of the Xiannongtan Temple. The northern-most Hall, the rear Hall, is known as Taisui Dian, the Hall of Jupiter. It was constructed later than the original Altar and Temple, in the Year 1532 AD of the Ming Dynasty. The visit to the Museum is certainly worthwhile as the Hall of Jupiter with its sweeping roof is only exceeded in magnificence by the Forbidden City's Hall of Supreme Harmony. And that means something in a City with so many ancient Imperial Temples and Halls.
Taisui Hall has no less than 7 Rooms (room=the space between 4 pillars) and its ceiling is uniquely decorated in black glazed pantiles and green brims according to the so-called Xieshan style. On the East and West Wings of the Hall stand another 11 rooms, 22 in Total, with an additional 7 room prayer Hall opposite Taisui Hall in the South.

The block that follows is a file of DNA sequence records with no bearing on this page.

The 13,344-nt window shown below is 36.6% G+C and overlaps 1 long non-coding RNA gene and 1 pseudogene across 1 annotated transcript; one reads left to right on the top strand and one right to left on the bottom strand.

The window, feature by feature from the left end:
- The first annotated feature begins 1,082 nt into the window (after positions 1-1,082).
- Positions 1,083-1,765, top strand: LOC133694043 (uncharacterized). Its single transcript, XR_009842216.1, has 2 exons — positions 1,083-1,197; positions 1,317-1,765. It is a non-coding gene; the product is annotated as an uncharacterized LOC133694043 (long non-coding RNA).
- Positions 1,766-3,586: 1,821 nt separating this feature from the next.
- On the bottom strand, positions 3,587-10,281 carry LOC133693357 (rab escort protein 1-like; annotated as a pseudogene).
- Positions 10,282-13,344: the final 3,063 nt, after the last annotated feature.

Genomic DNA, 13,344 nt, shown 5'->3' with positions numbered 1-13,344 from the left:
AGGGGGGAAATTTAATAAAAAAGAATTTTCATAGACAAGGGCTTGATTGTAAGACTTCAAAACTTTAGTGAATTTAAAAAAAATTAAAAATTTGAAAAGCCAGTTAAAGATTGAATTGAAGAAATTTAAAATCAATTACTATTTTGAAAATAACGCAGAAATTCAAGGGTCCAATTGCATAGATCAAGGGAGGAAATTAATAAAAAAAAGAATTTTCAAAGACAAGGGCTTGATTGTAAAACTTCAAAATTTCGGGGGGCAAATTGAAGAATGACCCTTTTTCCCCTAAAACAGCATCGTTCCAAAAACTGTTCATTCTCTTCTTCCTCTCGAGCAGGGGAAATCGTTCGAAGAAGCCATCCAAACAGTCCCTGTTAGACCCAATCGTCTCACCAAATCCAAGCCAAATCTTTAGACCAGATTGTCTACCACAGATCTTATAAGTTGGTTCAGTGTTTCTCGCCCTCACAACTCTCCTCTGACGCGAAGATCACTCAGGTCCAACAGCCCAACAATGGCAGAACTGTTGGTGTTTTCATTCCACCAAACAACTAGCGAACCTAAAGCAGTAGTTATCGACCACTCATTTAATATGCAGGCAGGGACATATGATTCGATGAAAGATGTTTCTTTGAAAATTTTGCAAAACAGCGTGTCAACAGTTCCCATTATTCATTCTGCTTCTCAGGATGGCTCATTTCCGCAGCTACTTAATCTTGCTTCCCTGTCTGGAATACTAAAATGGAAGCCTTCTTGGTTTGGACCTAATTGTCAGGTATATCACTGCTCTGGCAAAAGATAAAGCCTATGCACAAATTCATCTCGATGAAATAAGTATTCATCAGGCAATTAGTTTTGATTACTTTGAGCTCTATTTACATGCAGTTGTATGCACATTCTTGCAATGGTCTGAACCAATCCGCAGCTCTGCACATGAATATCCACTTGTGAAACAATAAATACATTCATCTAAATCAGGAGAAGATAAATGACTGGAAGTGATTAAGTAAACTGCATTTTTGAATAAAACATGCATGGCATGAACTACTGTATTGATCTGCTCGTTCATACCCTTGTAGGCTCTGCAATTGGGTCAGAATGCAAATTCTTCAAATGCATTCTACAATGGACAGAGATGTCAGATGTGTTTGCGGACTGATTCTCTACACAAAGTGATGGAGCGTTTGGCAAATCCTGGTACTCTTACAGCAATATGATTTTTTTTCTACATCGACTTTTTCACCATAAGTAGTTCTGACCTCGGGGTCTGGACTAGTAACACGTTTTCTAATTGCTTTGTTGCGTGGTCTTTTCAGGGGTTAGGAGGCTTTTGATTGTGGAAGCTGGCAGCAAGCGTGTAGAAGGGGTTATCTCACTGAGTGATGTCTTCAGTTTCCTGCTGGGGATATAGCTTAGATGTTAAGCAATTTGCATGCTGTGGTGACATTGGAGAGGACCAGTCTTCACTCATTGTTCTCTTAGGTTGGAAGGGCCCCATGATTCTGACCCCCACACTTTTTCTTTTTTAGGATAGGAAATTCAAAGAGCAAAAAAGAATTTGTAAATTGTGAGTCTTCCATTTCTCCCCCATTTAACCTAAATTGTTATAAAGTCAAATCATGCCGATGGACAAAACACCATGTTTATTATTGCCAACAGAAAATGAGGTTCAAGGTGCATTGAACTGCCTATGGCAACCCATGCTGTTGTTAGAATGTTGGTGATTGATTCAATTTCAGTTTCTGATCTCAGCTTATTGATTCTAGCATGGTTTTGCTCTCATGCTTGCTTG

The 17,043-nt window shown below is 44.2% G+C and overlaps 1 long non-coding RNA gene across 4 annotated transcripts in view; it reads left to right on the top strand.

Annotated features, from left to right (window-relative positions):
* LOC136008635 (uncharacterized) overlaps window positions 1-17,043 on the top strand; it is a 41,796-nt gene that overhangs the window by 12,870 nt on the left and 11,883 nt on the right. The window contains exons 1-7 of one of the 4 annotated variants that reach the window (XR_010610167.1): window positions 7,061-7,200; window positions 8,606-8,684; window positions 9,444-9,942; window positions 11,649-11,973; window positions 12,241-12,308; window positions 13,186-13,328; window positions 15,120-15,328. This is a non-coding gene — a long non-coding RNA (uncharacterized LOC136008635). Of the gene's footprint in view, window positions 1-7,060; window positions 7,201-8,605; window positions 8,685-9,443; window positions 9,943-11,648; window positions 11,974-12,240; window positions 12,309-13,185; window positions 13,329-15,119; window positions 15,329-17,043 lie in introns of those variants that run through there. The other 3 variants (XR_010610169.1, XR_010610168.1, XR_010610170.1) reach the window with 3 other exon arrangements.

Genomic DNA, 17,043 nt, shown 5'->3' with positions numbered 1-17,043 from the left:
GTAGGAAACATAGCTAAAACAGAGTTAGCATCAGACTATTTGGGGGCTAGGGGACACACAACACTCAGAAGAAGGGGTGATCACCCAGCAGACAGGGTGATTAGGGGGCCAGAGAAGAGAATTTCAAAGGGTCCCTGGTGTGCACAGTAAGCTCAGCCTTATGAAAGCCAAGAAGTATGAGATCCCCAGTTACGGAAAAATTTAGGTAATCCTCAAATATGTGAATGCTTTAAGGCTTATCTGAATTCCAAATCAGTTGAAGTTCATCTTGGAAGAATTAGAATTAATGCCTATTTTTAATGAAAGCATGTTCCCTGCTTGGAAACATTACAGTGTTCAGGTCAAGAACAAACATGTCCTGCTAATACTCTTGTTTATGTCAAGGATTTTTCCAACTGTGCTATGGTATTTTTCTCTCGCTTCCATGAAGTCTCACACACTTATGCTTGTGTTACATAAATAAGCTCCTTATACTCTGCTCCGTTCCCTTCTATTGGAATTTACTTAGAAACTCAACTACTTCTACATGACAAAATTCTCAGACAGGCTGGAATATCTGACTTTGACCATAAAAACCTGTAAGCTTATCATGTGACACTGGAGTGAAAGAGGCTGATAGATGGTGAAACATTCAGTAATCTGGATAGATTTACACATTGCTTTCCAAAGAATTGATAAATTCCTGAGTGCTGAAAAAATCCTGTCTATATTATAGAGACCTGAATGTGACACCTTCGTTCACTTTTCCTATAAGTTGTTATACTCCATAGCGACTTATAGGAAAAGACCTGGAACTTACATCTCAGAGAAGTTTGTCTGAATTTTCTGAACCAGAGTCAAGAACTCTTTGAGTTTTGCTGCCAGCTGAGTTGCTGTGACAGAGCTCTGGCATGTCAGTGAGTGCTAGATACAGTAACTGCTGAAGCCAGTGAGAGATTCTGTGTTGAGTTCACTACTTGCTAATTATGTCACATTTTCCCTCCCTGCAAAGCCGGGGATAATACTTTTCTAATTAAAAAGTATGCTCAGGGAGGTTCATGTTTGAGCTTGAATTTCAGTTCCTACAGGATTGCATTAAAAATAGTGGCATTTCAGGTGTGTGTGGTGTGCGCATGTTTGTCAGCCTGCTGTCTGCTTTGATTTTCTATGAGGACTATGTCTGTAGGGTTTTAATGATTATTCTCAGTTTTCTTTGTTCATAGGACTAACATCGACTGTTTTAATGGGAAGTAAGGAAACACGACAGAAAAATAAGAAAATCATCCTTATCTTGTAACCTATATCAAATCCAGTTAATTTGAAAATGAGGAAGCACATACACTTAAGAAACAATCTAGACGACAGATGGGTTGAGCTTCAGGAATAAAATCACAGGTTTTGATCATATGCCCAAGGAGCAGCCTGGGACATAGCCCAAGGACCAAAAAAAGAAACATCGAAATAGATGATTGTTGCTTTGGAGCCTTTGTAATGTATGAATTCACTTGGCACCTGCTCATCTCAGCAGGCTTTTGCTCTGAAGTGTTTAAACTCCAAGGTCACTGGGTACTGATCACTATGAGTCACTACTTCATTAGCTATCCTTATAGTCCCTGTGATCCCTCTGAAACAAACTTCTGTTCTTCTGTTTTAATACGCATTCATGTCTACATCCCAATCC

The Museum has a Great Exhibition of old photos of the Altar of Agriculture and its buildings Other photos give information on the other 7 altars in the Imperial City.
Another even more interesting section reserved for the depiction and explanation of Ancient Chinese Architectural Methods and their development. Many models show how the complicated bracket-systems worked, and grew. Its all really fascinating. For those eager to find out more on ancient Chinese construction and methods, head down to the Museum from Tianqiao (Theatre Street) Intersection and have a blast.
rather drab until recently. After the Fall of the Qing Dynasty in 1911 AD, the Emperor remained in his Palace and performing his ritual ceremonial Duties until the year 1924 AD. Even during this period the Temple had already fallen into decline. Not much after the Emperor left to become stooge King and President of independent Manchuria, the Temple Park was turned into a Park commemorating the Martyrs of the 1911 AD Xinhai revolution that toppled the Qing Rule.